Can Dogs Eat Miso Paste? Is the Japanese Seasoning Dog-Friendly?


No, dogs cannot eat miso paste. The popular Japanese seasoning that gives umami flavor to dishes is not directly toxic to dogs, but it does contain ingredients that are potentially hazardous to dogs.

Miso paste, or simply miso, is basically a mixture of fermented soybeans and other grains (barley, brown rice, etc.) with the edible fungus Aspergillus oryzae (popular name: kōji mold). Sadly, this mixture is often too much for the dog’s stomach.

Why is Miso Paste Bad for Dogs?

Basically, all of the ingredients in miso paste are safe for dogs. What is interesting is that the end product is not. Namely, miso paste can be bad for dogs due to several reasons. Let’s take a closer look at the potential risks of giving your dog miso paste.

Stomach Upset

Same as all human foods, miso paste can wreak havoc on the dog’s digestive system and trigger an episode of stomach upset. Depending on the severity of the episode, some stomach upset cases can be managed at home using over-the-counter meds, while others require veterinary help and visits to the vet clinic.

Grain Sensitivities

As a dog parent, you are probably familiar with the grain-free dog foods hype. Well, although grain sensitivities and allergies are not as common as we believe, they are still present for some dogs. A dog with grain sensitivity or allergy will develop severe stomach upset every time it consumes something with grains.

Salt Poisoning

Salt poisoning is the most severe consequence of miso paste for dogs. Namely, one of the main ingredients in miso paste is potassium chloride (salt). Dogs need salt but only in tiny amounts. The level of salt in miso paste can trigger dehydration, kidney damage, and even salt poisoning.

miso paste

Signs Your Dog Has Eaten Miso Paste

Stomach upset, and grain sensitivities manifest similarly, causing signs and symptoms of digestive troubles. Here is what miso paste may cause in dogs:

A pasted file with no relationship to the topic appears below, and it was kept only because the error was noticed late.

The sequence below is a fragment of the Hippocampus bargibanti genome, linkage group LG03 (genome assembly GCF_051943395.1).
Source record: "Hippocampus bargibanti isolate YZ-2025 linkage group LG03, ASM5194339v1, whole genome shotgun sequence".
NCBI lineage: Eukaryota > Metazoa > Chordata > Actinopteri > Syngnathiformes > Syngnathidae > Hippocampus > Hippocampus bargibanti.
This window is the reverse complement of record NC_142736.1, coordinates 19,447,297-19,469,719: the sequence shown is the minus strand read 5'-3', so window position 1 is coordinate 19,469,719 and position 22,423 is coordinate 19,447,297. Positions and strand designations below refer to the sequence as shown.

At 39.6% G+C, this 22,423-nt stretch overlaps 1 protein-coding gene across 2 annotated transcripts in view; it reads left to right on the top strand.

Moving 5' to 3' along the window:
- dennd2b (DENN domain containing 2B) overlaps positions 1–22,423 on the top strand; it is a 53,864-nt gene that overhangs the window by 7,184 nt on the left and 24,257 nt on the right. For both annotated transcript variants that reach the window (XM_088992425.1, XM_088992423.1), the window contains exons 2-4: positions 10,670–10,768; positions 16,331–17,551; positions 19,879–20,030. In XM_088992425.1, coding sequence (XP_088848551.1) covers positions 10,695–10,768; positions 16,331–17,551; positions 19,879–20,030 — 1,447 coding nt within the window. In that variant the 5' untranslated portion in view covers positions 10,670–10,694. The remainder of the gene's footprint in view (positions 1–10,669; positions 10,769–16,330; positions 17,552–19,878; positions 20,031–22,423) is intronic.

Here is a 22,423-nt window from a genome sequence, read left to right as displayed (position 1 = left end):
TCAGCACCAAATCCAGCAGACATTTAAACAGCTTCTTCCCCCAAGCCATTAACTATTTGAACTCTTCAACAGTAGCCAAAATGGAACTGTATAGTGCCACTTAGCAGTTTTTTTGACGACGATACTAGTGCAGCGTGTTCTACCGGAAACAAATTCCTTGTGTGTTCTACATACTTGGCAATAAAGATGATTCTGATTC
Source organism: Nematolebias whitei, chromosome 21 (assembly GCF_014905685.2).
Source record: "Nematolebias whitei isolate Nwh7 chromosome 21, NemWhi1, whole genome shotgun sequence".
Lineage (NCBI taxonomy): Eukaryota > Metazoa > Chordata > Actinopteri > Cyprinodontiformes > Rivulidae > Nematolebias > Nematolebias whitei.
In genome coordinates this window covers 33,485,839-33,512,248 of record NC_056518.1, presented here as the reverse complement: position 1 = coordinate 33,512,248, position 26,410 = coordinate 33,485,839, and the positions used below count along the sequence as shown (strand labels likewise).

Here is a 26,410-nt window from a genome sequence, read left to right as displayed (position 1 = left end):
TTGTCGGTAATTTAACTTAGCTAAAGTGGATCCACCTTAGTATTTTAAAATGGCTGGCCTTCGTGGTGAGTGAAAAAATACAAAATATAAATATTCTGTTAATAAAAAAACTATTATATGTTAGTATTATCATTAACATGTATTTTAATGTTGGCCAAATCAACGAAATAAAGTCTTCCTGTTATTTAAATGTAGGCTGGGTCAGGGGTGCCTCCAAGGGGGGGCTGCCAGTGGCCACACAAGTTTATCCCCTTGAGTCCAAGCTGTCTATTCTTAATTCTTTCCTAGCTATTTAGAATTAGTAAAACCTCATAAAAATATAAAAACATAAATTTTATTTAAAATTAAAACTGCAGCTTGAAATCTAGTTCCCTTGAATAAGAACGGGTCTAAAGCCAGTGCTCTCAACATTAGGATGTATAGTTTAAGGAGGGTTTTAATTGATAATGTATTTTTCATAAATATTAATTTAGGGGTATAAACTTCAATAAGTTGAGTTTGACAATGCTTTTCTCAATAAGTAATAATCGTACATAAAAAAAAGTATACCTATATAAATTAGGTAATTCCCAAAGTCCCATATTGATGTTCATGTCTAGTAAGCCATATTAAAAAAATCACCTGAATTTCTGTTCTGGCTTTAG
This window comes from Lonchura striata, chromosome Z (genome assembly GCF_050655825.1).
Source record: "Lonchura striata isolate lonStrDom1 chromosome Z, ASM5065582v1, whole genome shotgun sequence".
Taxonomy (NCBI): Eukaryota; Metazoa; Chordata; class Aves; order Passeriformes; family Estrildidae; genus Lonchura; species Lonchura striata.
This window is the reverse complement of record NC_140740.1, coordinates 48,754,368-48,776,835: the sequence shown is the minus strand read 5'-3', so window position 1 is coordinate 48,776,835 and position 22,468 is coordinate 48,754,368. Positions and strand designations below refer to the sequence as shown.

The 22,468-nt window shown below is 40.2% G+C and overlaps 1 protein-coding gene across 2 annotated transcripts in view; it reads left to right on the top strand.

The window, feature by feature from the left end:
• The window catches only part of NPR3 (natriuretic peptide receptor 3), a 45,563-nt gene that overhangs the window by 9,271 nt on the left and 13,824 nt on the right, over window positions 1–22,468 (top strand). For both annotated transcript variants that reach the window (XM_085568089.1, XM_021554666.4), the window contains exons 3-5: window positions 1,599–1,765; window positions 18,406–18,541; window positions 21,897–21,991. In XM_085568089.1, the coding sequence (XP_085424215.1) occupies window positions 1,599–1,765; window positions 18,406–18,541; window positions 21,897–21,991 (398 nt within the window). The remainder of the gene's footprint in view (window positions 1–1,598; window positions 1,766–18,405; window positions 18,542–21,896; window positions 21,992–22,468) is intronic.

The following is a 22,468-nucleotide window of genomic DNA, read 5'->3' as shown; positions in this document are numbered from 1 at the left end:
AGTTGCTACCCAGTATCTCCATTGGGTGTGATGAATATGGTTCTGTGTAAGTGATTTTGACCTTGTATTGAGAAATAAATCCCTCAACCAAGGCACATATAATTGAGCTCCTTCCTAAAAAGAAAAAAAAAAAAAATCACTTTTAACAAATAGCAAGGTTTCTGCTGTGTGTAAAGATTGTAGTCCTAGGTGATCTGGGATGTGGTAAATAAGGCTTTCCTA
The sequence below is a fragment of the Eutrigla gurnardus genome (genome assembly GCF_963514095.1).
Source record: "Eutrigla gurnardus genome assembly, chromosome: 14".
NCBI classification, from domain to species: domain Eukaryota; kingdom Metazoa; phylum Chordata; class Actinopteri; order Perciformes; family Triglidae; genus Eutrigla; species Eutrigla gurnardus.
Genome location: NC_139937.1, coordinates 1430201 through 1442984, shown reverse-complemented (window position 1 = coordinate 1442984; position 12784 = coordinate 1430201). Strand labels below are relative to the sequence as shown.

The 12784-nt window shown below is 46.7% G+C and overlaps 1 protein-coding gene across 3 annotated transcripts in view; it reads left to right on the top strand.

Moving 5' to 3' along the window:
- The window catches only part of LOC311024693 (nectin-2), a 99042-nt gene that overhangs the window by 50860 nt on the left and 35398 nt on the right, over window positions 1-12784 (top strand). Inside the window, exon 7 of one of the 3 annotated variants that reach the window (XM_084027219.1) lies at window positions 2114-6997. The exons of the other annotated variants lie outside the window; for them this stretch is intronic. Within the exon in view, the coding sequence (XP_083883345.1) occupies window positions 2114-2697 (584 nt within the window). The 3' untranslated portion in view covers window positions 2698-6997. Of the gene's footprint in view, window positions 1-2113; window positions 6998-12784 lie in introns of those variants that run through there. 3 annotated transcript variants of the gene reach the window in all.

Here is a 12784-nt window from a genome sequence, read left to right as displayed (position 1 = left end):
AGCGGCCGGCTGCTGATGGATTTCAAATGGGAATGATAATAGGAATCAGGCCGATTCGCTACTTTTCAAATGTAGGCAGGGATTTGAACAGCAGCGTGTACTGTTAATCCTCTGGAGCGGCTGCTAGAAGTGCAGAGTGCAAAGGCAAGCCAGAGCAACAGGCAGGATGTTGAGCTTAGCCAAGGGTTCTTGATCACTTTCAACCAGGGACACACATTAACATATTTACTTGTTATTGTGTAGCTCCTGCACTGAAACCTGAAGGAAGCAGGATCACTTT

• Vomiting
  • Diarrhea
  • Loss of appetite
  • Lethargy
  • Dehydration
  • Abdominal pain.

Dogs experiencing salt poisoning (which, as mentioned, is relatively rare) will show additional signs and symptoms, such as:

  • Drooling
  • Loss of coordination
  • Imbalance
  • Tremors and twitches
  • Seizures.

What to Do If My Dog Ate Miso Paste?

If your dog ate miso paste, try not to panic as the food is not directly toxic. Instead, try to assess how much the dog ate.

With as much information as possible being gathered, call the vet and explain what happened. The vet will give clear instructions on what to do, based on the info you provide.

In most cases, you will wait at home while carefully monitoring your dog. However, if the situation involves a tiny dog that ate a significant amount of miso paste, the vet will recommend a visit to the clinic.


With everything being said, we can conclude that miso paste is not a dog-friendly seasoning. While not directly toxic, in large enough amounts, miso paste can be hazardous to dogs.

Therefore, miso paste must never be fed to dogs on purpose. There are far better food options for canines – that are safer and more nutritious. Also, in case your dog steals some miso paste, it is advisable to call your trusted veterinarian immediately.


  1. Salt – Pet Poison Helpline, 2021
  2. Grain Allergies in Dogs, Hannah Hollinger, 2021
  3. Gastroenteritis (stomach upset) in dogs, PDSA, 2021

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Ivana Crnec

Ivana Crnec

Dr. Ivana Crnec is a licensed doctor of veterinary medicine, a passionate writer and a devoted pet parent. Specializing in domestic carnivores, her professional experience ranges from preventative medicine and routine wellness care through diagnosing and treating conditions to emergency and specialty care
Bitola, Macedonia